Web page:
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J Neurosci. 2012 Jul 11;32(28):9626-38. doi: 10.1523/JNEUROSCI.6488-11.2012.

Altered cross-modal processing in the primary auditory cortex of congenitally deaf adults: a visual-somatosensory fMRI study with a double-flash illusion.

Author information

  • 1Department of Psychology and Institute of Neuroscience, University of Oregon, Eugene, Oregon 97403, USA. ckarns@uoregon.edu

Abstract

The developing brain responds to the environment by using statistical correlations in input to guide functional and structural changes-that is, the brain displays neuroplasticity. Experience shapes brain development throughout life, but neuroplasticity is variable from one brain system to another. How does the early loss of a sensory modality affect this complex process? We examined cross-modal neuroplasticity in anatomically defined subregions of Heschl's gyrus, the site of human primary auditory cortex, in congenitally deaf humans by measuring the fMRI signal change in response to spatially coregistered visual, somatosensory, and bimodal stimuli. In the deaf Heschl's gyrus, signal change was greater for somatosensory and bimodal stimuli than that of hearing participants. Visual responses in Heschl's gyrus, larger in deaf than hearing, were smaller than those elicited by somatosensory stimulation. In contrast to Heschl's gyrus, in the superior-temporal cortex visual signal was comparable to somatosensory signal. In addition, deaf adults perceived bimodal stimuli differently; in contrast to hearing adults, they were susceptible to a double-flash visual illusion induced by two touches to the face. Somatosensory and bimodal signal change in rostrolateral Heschl's gyrus predicted the strength of the visual illusion in the deaf adults in line with the interpretation that the illusion is a functional consequence of the altered cross-modal organization observed in deaf auditory cortex. Our results demonstrate that congenital and profound deafness alters how vision and somatosensation are processed in primary auditory cortex.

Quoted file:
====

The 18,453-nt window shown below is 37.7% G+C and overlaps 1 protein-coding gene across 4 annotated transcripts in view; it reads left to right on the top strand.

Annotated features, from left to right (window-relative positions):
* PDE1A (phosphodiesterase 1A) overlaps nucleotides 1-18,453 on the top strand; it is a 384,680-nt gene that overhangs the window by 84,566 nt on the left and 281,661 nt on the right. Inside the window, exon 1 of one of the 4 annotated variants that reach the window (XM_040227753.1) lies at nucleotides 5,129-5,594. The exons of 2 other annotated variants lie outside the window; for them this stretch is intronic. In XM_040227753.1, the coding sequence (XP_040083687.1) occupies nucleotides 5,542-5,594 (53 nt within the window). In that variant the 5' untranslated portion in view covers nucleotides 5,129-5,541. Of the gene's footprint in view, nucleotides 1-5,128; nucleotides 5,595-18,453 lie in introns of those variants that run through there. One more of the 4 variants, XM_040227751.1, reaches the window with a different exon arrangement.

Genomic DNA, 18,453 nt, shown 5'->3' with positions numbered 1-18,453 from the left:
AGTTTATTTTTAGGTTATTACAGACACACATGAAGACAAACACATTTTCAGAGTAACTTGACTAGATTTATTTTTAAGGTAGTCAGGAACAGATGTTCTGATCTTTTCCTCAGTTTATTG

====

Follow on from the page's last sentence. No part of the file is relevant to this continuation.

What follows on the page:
PMID:
22787048
[PubMed - indexed for MEDLINE]
PMCID:
PMC3752073
Free PMC Article

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